City planners consider shrinking lot sizes to make housing more affordable | News

Financial Planners


American homebuyers watch their buying power dwindle as interest rates continue to increase. But public officials in cities like Austin, Texas, are tackling the affordability crisis by letting developers build houses on smaller lots. Will other cities follow suit?

Property prices have cooled slightly in recent months, with the median home sales price in May down by 3.1% from last year, yet housing remains unaffordable. Most headlines flash news about market fluctuations, but legacy zoning laws that created less visible barriers to entry for nice neighborhoods may better explain inflated prices.

With many American cities barring multifamily units on most residential land, housing prices in affluent neighborhoods keep soaring, denying newcomers the chance to settle and start in the city. This locks out whole swathes of the population from enjoying access to centrally located resources and reaching their potential as diverse urban areas.

That’s the core thesis of Richard D. Kahlenberg in his new book on the issue, “Excluded: How Snob Zoning, NIMBYism, and Class Bias Build the Walls We Don’t See.” The book takes aim at the systemic discrimination embedded within exclusionary zoning laws and mounts a call for change.

The Dark Side of Zoning Laws

While most metropolitan areas in the United States have zoning laws, the level of regulation and the specifics of these laws can vary significantly from one city to another.

In his book, Kahlenberg writes that coastal cities have particularly exclusivist policies, especially those that are home to the most competitive economic opportunities and prestigious schools in the country.

“The worst cases are on the West Coast, California up to Washington, and on the East Coast, D.C. to Boston,” Kahlenberg says. “These are highly productive areas with strong jobs, but zoning policies artificially limit the supply of housing.”

Some financial advisors concur that policy limitations lead to a lockout effect.

“I agree with Kahlenberg’s view that restrictive zoning laws in many U.S.’ blue coastal’ cities can contribute to inflated housing prices and class segregation,” says Jorey Bernstein, CEO of Bernstein Investment Consultants. “When multifamily units are limited, the supply of affordable housing decreases, leading to higher prices and reduced opportunities for lower-income families to live in desirable areas with access to good schools and jobs.”

Single-family homes have long been considered the norm for American city planners, and breaking that mold will take time. As recently as 2019, it was illegal on 75% of the residential land in many American cities to erect anything other than a detached single-family unit.

Multifamily units are often more affordable due to shared costs, but many want to ban them. This can hinder socioeconomic diversity and perpetuate inequality, as low-income individuals are forced into lower-quality housing, limiting their upward mobility and exacerbating urban sprawl.

Everything is Bigger in Texas – Except Shrinking Lot Sizes

Some rapidly growing cities are trying to thread the needle and find a way to accommodate waves of newcomers that are palatable to existing residents.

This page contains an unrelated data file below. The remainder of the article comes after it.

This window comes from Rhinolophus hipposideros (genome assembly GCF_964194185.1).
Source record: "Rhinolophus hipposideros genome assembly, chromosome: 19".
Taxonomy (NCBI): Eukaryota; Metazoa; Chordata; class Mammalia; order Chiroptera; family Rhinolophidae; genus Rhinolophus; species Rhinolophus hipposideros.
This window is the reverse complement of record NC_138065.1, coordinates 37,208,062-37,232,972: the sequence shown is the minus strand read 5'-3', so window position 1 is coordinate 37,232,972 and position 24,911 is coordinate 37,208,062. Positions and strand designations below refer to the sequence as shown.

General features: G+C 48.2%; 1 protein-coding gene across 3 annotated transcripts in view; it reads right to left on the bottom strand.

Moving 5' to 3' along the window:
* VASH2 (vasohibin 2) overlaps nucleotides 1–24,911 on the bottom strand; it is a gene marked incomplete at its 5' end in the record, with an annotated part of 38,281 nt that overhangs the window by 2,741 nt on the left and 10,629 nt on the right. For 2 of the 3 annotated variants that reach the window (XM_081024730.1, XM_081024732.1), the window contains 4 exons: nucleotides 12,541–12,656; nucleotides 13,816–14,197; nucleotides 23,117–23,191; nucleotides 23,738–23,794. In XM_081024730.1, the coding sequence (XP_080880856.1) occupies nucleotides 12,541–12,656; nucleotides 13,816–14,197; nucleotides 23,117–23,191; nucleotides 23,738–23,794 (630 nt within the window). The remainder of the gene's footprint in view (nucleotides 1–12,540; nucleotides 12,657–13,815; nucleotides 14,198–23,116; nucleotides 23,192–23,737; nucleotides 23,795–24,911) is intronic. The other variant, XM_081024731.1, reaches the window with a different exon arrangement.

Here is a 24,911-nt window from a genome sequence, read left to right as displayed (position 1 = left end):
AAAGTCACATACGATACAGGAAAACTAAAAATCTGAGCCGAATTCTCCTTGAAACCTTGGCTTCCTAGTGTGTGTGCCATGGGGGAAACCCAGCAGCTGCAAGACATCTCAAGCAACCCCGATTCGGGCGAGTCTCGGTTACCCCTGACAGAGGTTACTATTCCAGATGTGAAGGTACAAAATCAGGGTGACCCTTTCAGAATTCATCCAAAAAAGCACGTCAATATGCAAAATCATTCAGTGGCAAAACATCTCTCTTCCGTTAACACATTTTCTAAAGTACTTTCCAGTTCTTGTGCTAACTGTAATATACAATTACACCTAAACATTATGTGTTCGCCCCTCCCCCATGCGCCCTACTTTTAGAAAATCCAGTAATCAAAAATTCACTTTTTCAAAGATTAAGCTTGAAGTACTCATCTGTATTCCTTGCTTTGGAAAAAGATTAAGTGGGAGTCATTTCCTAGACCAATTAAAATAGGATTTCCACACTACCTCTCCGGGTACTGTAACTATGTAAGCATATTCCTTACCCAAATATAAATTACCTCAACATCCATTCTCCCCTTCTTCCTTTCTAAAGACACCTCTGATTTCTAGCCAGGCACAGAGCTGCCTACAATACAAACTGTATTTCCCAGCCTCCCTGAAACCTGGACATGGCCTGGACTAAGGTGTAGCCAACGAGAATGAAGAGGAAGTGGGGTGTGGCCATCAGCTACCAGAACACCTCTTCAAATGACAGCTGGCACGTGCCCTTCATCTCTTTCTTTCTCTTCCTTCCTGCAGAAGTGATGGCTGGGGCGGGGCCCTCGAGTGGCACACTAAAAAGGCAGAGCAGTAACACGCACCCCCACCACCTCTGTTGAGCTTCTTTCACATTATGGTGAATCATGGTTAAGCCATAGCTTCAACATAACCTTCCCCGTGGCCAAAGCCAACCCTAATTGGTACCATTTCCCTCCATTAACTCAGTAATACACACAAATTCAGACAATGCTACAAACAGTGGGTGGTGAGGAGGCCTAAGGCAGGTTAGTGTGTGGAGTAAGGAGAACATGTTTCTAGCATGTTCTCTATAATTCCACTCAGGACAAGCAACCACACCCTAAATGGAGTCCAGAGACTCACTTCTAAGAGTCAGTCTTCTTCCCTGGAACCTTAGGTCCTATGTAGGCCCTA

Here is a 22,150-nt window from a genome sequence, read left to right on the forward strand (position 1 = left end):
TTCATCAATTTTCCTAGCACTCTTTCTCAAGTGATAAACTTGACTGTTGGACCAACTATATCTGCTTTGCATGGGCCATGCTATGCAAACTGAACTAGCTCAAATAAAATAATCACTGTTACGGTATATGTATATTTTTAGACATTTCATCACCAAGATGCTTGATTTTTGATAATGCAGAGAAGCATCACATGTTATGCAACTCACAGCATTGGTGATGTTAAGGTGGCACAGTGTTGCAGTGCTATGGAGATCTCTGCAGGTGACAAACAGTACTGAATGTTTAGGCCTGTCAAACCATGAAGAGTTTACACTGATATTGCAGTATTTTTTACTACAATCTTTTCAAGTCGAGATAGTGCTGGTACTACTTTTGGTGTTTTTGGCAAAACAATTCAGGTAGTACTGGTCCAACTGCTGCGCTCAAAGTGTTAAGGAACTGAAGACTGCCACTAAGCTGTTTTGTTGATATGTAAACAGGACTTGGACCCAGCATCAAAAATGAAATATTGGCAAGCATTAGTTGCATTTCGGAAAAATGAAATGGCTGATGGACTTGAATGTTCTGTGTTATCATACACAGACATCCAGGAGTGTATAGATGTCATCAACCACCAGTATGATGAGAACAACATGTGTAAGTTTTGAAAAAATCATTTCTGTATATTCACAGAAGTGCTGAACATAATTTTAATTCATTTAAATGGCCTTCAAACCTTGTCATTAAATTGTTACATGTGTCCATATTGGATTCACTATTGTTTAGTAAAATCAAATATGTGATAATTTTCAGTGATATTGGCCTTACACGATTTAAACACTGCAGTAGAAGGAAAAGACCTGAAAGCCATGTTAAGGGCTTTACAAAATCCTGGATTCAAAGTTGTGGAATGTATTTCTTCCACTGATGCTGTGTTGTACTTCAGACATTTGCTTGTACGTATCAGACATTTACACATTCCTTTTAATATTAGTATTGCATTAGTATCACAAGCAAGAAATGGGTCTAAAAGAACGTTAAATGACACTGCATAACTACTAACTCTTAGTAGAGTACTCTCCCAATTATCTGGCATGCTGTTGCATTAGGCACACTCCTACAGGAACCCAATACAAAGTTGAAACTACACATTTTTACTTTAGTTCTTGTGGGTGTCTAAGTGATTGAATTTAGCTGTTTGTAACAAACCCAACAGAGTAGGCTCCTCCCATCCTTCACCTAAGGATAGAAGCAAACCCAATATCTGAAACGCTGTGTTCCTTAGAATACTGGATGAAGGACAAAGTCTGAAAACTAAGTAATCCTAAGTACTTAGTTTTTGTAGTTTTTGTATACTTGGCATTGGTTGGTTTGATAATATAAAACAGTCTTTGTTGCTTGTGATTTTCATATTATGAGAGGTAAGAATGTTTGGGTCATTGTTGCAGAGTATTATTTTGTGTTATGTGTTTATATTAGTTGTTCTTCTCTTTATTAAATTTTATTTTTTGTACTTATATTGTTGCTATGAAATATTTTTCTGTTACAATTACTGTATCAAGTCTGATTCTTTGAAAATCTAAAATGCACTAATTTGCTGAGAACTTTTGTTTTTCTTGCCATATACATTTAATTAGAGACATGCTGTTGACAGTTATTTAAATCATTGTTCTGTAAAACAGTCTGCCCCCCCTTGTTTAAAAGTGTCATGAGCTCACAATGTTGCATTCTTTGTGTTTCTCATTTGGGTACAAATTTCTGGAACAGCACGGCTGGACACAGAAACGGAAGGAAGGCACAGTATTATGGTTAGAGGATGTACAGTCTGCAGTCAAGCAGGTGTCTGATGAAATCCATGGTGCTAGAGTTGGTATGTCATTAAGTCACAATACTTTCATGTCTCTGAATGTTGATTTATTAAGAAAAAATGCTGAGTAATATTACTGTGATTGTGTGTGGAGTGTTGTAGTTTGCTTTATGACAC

Austin, Texas, is the fastest-growing of all large metropolitan areas, and last year became the 10th largest city in the US. Many media influencers and Silicon Valley entrepreneurs have moved there recently, including Elon Musk, Joe Rogan, and Tim Ferris.

Austin city leaders recently voted for controversial legislation to allow developers to build more homes on smaller lots despite vociferous outcry from some residents. The plan would allow for subdivisions, including row houses, townhomes, and triplexes. Yet opponents dispute whether density will bring affordability. At the same time, some Austin residents said they never want to see their city “become San Francisco.”

Could a New Zoning Strategy Offer a Solution?

Yet just as zoning can erect barriers, better policy can create fertile ground for positive urban renewal. The US is built upon the ideal of economic opportunity, and with buying a home being central to the American dream, the crisis is a stark wake-up call of the diminishing opportunity for upward social mobility in the country today.

It is key to look deeper than the headlines when delving into the property market and to select zoning jurisdictions that match your personal values. For many Americans, this includes feeling empowered by a local community that promotes long-term upward social mobility for all.

“Zoning can help create more inclusive communities with various housing options catering to different income levels,” explains Bernstein. “This could lead to more equitable access to resources and opportunities for all residents. Additionally, it’s important to consider the broader economic conditions and government policies that can influence housing prices.”

Zoning may be hard to see, but watching for those laws when scouting out a house is vital. Bernstein recommends that those in the market for a home should research appropriately and keep zoning front of mind as its impacts are pervasive.

“Consider proximity to job opportunities, schools, and public services,” he explains. “Clients should be informed about the potential impact of zoning laws on property values, neighborhood demographics, and long-term investment potential.”

In the ongoing debate over the housing crisis, the importance of zoning laws is finally gaining attention. Reimagining zoning laws may foster inclusive communities with diverse housing options.





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